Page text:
It’s tough at the top…Why senior leaders need mental health support too
Mental health in the workplace is an issue that continues to draw attention, particularly as one in four Brits now experience mental ill health each year. Investing in mental health means investing in people, and the potential returns on this investment are huge.
Mental health organisations regularly call on leaders to care for employees’ mental health and create mentally healthy workplaces. But who looks after the boss? Mental health is a leadership issue and care must start at the top.
Many factors contribute to a person’s likelihood of developing a mental health condition, but the high demands of a leadership role, the stress that comes with it and the squeeze on time for self-care – coupled with the fact that it can be quite lonely – can combine and increase the risk.
Prevention: encouraging wellness and stress management
Most senior managers and executives suffer from anxiety and stress to varying degrees. Their mental health is under threat from every direction and, thanks to global markets and digitalisation, a person’s job can easily fill their diary 24/7/365.
Research shows that CEOs and Senior Executives are actually more prone to mental health issues because of the particular character traits that drive them. They tend to be hyper-vigilant, always preparing for worst case scenarios and darting over several ideas or areas of responsibility simultaneously – which is great for the organisation, shareholders and trustees, but wreaks havoc on a person’s anxiety levels and ability to sleep.
Stress can trigger mental ill health in people who are susceptible. It’s impossible to completely eliminate stress in the workplace, since targets, deadlines and difficult interactions may be inherent in some jobs.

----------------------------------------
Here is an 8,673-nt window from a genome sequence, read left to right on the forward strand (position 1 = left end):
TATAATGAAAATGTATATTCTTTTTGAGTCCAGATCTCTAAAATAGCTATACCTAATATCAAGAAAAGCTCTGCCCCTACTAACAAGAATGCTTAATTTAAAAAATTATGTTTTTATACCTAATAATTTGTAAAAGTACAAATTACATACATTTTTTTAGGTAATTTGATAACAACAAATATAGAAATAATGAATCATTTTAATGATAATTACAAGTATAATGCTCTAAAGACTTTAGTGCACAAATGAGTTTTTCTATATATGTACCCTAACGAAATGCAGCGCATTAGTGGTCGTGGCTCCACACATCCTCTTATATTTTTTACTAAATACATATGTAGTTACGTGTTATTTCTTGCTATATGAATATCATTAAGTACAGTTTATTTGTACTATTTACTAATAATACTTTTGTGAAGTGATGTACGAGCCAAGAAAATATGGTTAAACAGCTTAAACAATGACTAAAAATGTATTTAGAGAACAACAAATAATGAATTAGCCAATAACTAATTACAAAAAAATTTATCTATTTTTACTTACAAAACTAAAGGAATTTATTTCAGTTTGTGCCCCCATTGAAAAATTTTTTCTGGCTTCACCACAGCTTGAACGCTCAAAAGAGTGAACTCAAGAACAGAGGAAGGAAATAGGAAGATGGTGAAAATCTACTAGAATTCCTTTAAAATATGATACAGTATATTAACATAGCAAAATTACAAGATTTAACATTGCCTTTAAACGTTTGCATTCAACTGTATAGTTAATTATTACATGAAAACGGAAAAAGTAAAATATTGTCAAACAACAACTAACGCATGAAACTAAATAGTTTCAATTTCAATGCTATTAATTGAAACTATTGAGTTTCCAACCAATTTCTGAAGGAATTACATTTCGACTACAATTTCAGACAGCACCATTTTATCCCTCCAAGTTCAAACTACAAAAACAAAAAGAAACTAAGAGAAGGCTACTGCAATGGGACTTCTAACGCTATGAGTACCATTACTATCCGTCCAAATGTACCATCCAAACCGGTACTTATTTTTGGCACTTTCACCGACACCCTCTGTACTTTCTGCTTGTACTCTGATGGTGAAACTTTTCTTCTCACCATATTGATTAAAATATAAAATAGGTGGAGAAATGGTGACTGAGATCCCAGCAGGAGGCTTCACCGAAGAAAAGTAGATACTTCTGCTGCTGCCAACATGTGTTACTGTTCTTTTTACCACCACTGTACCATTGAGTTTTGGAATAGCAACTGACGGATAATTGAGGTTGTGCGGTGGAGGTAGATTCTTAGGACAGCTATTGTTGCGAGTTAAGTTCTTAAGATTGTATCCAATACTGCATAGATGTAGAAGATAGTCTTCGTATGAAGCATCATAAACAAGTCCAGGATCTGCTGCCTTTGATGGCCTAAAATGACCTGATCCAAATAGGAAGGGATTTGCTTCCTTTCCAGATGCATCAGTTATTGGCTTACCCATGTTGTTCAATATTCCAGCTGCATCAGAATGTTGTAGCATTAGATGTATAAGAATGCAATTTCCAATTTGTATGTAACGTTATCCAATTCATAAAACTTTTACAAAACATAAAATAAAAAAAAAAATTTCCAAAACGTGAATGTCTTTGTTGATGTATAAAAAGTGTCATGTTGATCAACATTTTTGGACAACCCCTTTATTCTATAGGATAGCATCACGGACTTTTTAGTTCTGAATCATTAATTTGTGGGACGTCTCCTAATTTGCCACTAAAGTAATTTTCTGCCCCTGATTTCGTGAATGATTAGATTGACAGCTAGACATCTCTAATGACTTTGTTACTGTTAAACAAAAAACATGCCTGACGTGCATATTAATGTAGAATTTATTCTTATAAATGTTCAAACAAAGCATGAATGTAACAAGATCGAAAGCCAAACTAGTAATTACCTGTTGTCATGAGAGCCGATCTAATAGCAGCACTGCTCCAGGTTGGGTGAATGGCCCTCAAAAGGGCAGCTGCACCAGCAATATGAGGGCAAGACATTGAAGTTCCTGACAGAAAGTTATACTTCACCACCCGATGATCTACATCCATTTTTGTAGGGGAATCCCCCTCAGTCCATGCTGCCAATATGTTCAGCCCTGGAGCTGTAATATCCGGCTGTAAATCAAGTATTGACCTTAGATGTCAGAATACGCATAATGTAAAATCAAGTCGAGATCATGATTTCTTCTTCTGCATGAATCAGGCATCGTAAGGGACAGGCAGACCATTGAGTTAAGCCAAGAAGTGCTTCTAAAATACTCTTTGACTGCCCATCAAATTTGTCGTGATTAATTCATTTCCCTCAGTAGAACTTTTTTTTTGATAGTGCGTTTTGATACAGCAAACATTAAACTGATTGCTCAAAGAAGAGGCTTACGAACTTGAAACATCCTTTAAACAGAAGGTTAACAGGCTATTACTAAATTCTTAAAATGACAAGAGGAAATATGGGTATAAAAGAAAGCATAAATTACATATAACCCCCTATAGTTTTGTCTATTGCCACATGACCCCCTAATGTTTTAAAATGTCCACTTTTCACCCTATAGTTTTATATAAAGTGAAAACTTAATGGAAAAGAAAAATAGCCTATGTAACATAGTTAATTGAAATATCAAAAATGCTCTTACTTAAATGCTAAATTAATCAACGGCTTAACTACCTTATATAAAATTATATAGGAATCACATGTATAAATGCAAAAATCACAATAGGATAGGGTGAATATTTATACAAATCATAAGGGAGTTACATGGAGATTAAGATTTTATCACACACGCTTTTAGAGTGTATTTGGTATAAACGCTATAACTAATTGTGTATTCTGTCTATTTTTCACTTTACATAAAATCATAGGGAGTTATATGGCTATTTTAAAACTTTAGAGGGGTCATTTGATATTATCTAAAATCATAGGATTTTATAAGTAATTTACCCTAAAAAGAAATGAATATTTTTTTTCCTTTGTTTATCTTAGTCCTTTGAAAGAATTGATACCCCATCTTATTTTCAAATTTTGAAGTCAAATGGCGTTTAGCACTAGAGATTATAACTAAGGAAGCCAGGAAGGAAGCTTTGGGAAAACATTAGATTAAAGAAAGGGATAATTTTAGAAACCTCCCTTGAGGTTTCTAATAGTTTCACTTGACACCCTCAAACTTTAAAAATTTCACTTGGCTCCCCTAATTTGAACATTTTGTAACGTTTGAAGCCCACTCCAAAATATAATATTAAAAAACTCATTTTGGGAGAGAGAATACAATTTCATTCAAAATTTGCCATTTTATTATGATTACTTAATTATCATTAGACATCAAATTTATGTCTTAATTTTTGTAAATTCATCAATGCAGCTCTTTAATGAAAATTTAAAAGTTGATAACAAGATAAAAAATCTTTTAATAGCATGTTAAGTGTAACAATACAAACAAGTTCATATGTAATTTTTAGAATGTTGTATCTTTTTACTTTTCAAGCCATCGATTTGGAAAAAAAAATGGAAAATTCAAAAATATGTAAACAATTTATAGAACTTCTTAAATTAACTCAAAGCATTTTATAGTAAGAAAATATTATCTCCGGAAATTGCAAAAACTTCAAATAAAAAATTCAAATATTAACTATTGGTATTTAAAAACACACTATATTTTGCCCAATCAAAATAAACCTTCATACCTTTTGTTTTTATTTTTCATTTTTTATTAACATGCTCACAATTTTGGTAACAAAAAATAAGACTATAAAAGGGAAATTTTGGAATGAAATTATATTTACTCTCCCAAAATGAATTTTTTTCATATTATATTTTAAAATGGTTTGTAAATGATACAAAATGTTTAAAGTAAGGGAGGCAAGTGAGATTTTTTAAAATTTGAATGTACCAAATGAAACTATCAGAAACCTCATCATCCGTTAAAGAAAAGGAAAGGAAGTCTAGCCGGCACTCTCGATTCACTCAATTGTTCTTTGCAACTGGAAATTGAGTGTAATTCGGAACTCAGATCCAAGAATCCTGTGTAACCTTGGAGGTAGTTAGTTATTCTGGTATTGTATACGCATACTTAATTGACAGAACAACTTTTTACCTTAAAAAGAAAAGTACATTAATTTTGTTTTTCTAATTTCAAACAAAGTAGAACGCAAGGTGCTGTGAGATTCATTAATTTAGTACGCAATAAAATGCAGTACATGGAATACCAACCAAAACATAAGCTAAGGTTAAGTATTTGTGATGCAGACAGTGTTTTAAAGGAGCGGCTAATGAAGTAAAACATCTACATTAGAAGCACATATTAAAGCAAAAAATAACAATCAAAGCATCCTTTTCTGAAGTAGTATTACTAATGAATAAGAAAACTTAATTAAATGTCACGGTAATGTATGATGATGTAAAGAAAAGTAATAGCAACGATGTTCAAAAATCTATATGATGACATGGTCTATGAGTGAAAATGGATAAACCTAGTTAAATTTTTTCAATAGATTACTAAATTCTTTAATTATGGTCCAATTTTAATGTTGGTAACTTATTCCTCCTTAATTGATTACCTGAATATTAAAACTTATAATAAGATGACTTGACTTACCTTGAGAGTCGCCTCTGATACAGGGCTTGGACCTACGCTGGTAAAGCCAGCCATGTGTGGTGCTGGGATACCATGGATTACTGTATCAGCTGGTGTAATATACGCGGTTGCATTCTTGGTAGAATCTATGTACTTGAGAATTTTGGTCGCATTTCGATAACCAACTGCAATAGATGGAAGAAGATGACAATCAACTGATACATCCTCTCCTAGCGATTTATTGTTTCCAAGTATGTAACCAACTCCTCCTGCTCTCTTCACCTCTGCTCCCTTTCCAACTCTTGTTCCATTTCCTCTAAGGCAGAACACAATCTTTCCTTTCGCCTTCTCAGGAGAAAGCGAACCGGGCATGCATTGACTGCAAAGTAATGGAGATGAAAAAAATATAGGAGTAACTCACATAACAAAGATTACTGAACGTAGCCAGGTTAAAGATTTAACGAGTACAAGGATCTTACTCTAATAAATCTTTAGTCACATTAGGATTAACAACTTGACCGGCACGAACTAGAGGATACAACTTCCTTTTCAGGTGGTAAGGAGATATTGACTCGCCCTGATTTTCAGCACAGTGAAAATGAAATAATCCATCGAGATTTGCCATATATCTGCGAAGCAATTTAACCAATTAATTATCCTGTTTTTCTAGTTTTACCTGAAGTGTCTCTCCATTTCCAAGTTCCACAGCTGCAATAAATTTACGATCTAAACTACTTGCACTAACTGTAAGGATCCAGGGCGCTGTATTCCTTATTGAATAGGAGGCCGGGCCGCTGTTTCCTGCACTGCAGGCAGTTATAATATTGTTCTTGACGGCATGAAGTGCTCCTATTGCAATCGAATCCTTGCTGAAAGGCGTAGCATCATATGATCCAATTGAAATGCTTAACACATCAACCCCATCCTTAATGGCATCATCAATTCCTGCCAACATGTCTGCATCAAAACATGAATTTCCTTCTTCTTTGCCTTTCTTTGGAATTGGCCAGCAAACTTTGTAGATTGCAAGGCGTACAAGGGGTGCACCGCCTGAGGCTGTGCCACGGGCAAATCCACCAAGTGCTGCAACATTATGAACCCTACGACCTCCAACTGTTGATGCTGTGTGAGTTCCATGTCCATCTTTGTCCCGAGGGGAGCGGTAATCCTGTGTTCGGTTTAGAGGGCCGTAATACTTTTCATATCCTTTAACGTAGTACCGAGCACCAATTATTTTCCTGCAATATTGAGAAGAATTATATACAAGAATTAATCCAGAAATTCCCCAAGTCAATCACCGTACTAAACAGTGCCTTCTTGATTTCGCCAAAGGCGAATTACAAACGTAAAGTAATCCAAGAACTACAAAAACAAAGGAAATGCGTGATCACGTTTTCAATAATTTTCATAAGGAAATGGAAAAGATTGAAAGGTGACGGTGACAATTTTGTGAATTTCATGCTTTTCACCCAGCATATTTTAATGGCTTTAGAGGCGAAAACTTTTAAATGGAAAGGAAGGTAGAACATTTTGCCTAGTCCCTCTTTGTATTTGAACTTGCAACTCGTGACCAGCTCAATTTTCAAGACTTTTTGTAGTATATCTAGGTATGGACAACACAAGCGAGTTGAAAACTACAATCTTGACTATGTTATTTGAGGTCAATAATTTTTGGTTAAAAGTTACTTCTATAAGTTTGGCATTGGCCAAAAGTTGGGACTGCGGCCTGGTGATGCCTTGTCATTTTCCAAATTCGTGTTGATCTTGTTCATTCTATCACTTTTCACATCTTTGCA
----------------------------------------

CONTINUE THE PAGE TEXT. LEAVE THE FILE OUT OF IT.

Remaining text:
It starts with you
However, your management style can subtly affect how stress affects everyone. Fostering a working culture where everyone feels able to discuss stress is the first step in prevention. The AdviserPlus Mental Health Report found huge differences in how frequently men report mental health issues across industries, suggesting some workplaces are fostering a culture that is behind the times.
It has been encouraging to see more CEOs talk openly about mental well-being. Lloyds Bank boss, Antonio Horta-Osorio, recently spoke out about his own struggle with mental health which led him to re-evaluate the importance of mental health for all of the bank’s 65,000 employees. Senior Executives underwent a mental health awareness programme, while thousands of mental health first aiders were trained throughout the Bank with an online portal being set up for staff.
Talking about it is the only way to get better. Organisations need to ensure that they have a robust mental health awareness strategy in place for staff that not only helps them learn the nuts and bolts of management, but also how to self-manage and prioritise self-care when the going gets tough. And, leaders who let a little more of themselves and their personal struggles come through will help to create a more open and nurturing culture to benefit all.
This blog features in a new whitepaper from Working Transitions, part of the AdviserPlus group. To download the full whitepaper, click here.